This has a lot to do with flow, this state of mind where you are absorbed by the task, and focus your attention on it. In this case, the task is to play together, and you can focus on it because you don't have to focus on your individual playing since you have mastered it.

How to screw things up

When we have mastered (converted in a routine) a task or skill (a musical passage, a groove, a fill...), the best way to mess it up is by allowing our descending attention to come into play. As soon as we start analyzing things, our rational brain will interfere the process and our performance will suffer. 

So, if we are performing with a band, ensemble orchestra... we should rely on our skills, the ones we have mastered, and then focus on the music the is being played, not in an analytical way but paying our attention to the sounds, the feelings, the joy of play. That way we will create the context that will allow us to get into the zone (this last paragraph is a personal interpretation of the text, trying to apply it to music).

Then... Isn't the descending attention needed anymore? Well, actually it is very important since our ascending attention tends to get lost in negative thoughts whenever any emotional trigger appears. So, we need to be able to focus again on what we want (the performance) instead of any other problems (the fact to be playing at an audition, or that great musician you admire appearing among the audience, for example).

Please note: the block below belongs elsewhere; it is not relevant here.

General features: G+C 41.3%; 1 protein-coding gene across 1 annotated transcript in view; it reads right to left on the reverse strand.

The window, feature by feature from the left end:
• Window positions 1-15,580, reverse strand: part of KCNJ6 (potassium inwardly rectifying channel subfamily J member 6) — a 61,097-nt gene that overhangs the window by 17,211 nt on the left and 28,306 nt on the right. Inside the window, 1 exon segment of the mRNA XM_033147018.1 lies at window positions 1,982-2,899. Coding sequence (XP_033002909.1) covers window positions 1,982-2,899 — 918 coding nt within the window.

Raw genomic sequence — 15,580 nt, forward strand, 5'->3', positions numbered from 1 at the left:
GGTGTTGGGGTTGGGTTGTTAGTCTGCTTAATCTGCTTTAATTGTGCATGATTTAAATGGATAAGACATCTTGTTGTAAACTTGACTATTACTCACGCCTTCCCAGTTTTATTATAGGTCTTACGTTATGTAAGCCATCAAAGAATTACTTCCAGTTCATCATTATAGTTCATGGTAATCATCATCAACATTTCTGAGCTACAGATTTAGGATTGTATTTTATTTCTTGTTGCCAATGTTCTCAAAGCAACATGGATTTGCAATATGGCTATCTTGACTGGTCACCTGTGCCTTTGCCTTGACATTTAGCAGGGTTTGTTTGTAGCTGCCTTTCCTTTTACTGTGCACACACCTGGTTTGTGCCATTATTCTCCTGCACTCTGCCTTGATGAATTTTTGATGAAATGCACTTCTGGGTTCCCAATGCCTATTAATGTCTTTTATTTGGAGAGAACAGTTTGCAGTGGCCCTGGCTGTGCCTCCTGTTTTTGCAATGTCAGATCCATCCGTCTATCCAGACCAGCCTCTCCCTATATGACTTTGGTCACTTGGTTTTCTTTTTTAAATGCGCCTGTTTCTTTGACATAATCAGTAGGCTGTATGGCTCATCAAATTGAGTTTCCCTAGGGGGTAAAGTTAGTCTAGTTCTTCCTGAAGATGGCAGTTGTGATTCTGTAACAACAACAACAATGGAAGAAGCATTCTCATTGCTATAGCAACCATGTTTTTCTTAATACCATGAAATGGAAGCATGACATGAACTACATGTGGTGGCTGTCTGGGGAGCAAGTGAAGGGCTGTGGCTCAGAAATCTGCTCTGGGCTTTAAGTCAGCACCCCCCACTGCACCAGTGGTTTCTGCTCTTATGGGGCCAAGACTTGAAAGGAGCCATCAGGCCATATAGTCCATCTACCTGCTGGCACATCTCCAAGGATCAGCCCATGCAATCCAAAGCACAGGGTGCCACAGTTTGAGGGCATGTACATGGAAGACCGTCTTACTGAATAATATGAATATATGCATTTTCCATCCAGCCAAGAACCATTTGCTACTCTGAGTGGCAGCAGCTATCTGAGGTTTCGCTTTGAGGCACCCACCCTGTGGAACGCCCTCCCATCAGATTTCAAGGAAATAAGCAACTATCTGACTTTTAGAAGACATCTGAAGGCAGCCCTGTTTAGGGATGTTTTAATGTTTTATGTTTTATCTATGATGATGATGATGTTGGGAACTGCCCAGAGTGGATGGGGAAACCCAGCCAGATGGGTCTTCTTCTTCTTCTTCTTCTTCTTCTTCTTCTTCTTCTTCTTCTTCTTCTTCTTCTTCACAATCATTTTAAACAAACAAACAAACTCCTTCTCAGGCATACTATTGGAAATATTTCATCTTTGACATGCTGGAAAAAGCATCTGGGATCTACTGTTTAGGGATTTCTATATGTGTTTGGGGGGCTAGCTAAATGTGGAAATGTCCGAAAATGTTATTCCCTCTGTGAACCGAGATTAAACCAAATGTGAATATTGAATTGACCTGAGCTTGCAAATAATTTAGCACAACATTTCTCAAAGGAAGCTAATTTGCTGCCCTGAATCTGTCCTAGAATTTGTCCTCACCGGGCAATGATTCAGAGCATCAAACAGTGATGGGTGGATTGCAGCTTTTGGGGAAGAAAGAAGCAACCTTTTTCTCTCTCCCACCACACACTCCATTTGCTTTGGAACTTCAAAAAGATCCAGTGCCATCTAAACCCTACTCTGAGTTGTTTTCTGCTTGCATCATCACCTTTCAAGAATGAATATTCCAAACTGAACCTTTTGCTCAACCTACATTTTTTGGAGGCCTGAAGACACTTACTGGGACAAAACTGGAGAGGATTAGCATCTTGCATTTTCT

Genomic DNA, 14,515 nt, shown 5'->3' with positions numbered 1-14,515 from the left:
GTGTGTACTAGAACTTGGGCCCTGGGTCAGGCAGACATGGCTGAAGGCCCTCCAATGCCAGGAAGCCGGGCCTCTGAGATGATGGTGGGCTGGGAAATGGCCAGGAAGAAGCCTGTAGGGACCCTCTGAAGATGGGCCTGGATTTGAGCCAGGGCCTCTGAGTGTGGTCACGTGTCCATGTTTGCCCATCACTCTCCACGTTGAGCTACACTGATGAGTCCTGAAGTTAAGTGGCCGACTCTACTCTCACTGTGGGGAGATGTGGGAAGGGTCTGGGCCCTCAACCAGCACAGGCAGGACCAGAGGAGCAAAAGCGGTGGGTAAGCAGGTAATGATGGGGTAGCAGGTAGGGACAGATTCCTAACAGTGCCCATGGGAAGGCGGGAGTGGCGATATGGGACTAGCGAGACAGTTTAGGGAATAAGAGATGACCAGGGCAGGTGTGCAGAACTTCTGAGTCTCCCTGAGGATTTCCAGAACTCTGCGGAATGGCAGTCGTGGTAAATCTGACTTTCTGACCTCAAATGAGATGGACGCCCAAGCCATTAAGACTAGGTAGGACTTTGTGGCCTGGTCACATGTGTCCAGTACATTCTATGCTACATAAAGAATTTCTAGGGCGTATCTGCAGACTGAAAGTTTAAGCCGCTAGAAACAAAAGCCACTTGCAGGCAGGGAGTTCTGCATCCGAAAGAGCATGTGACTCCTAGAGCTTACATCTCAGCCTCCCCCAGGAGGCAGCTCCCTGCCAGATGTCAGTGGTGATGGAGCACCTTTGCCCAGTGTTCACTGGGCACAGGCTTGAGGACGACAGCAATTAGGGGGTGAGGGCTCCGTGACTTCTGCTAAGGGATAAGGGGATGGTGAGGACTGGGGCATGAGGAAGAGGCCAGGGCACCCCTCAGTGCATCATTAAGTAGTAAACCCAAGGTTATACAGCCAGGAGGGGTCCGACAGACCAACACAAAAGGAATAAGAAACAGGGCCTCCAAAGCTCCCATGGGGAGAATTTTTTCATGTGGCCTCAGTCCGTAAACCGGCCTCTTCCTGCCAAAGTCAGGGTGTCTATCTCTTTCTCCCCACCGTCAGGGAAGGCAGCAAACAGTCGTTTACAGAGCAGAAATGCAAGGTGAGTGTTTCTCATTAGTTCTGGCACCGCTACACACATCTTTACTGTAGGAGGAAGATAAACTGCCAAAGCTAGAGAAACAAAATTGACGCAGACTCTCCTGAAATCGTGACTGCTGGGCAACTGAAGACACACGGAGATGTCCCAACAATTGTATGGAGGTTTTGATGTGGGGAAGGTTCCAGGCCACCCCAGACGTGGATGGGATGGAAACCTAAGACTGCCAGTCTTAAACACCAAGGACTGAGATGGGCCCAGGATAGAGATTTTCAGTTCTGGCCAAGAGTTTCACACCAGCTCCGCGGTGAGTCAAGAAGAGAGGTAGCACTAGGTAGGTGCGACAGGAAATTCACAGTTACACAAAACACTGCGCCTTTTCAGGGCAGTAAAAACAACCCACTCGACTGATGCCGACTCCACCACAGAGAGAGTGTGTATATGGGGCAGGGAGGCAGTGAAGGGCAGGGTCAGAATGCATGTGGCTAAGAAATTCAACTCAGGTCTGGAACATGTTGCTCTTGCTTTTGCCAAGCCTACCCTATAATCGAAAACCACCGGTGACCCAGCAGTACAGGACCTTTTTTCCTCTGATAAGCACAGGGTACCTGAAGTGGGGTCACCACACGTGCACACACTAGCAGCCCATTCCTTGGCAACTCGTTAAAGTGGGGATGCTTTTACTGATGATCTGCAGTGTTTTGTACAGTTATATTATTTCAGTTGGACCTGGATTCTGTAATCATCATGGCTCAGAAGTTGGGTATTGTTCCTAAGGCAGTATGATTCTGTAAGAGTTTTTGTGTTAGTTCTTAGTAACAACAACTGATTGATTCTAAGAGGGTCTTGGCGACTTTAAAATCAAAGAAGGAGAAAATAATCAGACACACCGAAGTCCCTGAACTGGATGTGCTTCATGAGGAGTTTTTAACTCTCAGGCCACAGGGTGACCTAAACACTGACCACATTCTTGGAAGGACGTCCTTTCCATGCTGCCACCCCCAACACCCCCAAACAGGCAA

The ability to bring our attention back to our control is known as emotional resilience and can be trained.

Advantages of the ascending attention (our errant mind)

As we said, our ascending attention is the one involved with creative processes. We can use it in the practice room, then, in order to improve our creativity with the instrument. 

In order for it to be productive, we should look for a relaxed context, and have clear goals we want to achieve. Then, play with that goal in mind, but without thinking analytically about it. We should allow our brain to be free in order to activate different regions that will lead to an original solution. 

For this purpose, the best option seems to be as open as possible, playing freely, letting go. However, we need to be aware when we find something interesting: it is then when we need to put our descending attention to work, in order to internalize what we have played and make of it a part of our musical language.

Finding the balance

So we have talked about the two types of attention, and the need to find a balance between them. Our ascending attention can lead us to a labyrinth of negative thoughts if cannot find the way to control it. But how can we do that?

Well, the answer to that is to cultivate our open mind. This means to be able to notice what is happening around us without being trapped by emotions, but enjoying the moment. A good way to do it is to focus on our senses. This is one of the tools meditation uses to keep the focus of our mind when we notice it is starting to wander.

This ability is something we can train and is closely related to mindfulness that, as I said, is something I find very interesting despite the fact it has become a trendy word. I think we can take a lot of profit of this practice, and it is worth a try.


So far I have talked about the central elements Daniel discusses in the first chapter of his book. I have tried to link them to music practice and performance since this blog is aimed to improve it. However, as we can see, it applies to any aspect of our lives.

I encourage you to buy the book and read it. 

Goleman, D. (2013). Focus. Barcelona: Kairós Editorial

Picture credits: 

1. Piano with new camera by Chris Isherwood on (CreativeCommons license, certain rights reserved: CC BY-SA 2.0)
2. Focus by Dimitris Kalogeropoylos on (CreativeCommons license, certain rights reserved: CC BY-SA 2.0)